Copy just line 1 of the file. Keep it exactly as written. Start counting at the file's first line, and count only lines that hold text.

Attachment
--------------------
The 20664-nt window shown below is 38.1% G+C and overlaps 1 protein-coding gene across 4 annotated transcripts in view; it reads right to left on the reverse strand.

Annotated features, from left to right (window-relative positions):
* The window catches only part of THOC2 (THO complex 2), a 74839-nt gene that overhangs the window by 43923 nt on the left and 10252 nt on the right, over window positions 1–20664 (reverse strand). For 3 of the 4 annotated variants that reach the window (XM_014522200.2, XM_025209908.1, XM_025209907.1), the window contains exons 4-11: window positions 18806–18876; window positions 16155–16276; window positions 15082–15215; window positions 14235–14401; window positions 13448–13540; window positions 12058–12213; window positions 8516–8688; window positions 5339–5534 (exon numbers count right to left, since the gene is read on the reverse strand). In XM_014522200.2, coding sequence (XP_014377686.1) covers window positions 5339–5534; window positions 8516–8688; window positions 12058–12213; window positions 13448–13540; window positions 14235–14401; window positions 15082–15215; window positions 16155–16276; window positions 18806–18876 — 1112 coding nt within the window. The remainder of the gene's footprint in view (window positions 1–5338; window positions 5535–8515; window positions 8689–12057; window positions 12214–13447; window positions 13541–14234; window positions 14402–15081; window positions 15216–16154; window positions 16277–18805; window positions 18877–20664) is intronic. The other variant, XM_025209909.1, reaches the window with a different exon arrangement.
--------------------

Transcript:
The 20664-nt window shown below is 38.1% G+C and overlaps 1 protein-coding gene across 4 annotated transcripts in view; it reads right to left on the reverse strand.